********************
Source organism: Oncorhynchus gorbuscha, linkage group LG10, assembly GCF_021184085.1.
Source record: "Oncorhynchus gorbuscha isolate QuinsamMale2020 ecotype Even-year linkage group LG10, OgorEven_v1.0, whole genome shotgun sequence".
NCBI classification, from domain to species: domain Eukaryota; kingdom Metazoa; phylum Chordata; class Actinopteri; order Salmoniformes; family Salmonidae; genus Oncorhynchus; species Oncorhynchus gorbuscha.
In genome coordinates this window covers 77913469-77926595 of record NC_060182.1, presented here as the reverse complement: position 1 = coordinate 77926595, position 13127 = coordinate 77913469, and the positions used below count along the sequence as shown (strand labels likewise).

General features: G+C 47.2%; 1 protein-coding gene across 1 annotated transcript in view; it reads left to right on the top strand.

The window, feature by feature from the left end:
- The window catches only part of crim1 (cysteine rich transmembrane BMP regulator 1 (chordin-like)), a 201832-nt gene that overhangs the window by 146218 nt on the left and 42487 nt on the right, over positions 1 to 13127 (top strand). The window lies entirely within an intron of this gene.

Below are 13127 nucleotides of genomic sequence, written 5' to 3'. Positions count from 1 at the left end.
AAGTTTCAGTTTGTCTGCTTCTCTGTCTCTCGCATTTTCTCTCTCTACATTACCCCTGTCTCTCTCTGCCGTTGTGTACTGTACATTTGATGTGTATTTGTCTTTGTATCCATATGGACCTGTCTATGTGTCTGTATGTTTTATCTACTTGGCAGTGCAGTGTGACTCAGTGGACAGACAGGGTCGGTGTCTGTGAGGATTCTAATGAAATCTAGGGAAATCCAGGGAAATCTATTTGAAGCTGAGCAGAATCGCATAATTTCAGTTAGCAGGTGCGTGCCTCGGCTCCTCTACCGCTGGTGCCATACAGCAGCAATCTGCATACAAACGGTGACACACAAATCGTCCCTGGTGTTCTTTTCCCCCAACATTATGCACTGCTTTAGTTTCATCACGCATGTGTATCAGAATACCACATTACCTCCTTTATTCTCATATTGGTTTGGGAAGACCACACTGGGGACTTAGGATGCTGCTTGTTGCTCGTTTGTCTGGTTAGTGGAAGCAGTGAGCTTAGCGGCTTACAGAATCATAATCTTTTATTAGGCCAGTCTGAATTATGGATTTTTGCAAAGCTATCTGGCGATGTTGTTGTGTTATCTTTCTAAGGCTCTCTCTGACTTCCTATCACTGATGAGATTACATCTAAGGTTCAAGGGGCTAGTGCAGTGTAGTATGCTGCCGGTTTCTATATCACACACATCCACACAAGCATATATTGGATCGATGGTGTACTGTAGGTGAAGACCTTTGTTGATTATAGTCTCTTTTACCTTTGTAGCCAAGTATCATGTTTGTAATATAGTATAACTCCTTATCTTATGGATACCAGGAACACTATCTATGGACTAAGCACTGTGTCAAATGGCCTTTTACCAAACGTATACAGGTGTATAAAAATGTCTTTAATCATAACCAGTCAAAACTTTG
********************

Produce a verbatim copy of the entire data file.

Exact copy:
Source organism: Oncorhynchus gorbuscha, linkage group LG10, assembly GCF_021184085.1.
Source record: "Oncorhynchus gorbuscha isolate QuinsamMale2020 ecotype Even-year linkage group LG10, OgorEven_v1.0, whole genome shotgun sequence".
NCBI classification, from domain to species: domain Eukaryota; kingdom Metazoa; phylum Chordata; class Actinopteri; order Salmoniformes; family Salmonidae; genus Oncorhynchus; species Oncorhynchus gorbuscha.
In genome coordinates this window covers 77913469-77926595 of record NC_060182.1, presented here as the reverse complement: position 1 = coordinate 77926595, position 13127 = coordinate 77913469, and the positions used below count along the sequence as shown (strand labels likewise).

General features: G+C 47.2%; 1 protein-coding gene across 1 annotated transcript in view; it reads left to right on the top strand.

The window, feature by feature from the left end:
- The window catches only part of crim1 (cysteine rich transmembrane BMP regulator 1 (chordin-like)), a 201832-nt gene that overhangs the window by 146218 nt on the left and 42487 nt on the right, over positions 1 to 13127 (top strand). The window lies entirely within an intron of this gene.

Below are 13127 nucleotides of genomic sequence, written 5' to 3'. Positions count from 1 at the left end.
AAGTTTCAGTTTGTCTGCTTCTCTGTCTCTCGCATTTTCTCTCTCTACATTACCCCTGTCTCTCTCTGCCGTTGTGTACTGTACATTTGATGTGTATTTGTCTTTGTATCCATATGGACCTGTCTATGTGTCTGTATGTTTTATCTACTTGGCAGTGCAGTGTGACTCAGTGGACAGACAGGGTCGGTGTCTGTGAGGATTCTAATGAAATCTAGGGAAATCCAGGGAAATCTATTTGAAGCTGAGCAGAATCGCATAATTTCAGTTAGCAGGTGCGTGCCTCGGCTCCTCTACCGCTGGTGCCATACAGCAGCAATCTGCATACAAACGGTGACACACAAATCGTCCCTGGTGTTCTTTTCCCCCAACATTATGCACTGCTTTAGTTTCATCACGCATGTGTATCAGAATACCACATTACCTCCTTTATTCTCATATTGGTTTGGGAAGACCACACTGGGGACTTAGGATGCTGCTTGTTGCTCGTTTGTCTGGTTAGTGGAAGCAGTGAGCTTAGCGGCTTACAGAATCATAATCTTTTATTAGGCCAGTCTGAATTATGGATTTTTGCAAAGCTATCTGGCGATGTTGTTGTGTTATCTTTCTAAGGCTCTCTCTGACTTCCTATCACTGATGAGATTACATCTAAGGTTCAAGGGGCTAGTGCAGTGTAGTATGCTGCCGGTTTCTATATCACACACATCCACACAAGCATATATTGGATCGATGGTGTACTGTAGGTGAAGACCTTTGTTGATTATAGTCTCTTTTACCTTTGTAGCCAAGTATCATGTTTGTAATATAGTATAACTCCTTATCTTATGGATACCAGGAACACTATCTATGGACTAAGCACTGTGTCAAATGGCCTTTTACCAAACGTATACAGGTGTATAAAAATGTCTTTAATCATAACCAGTCAAAACTTTG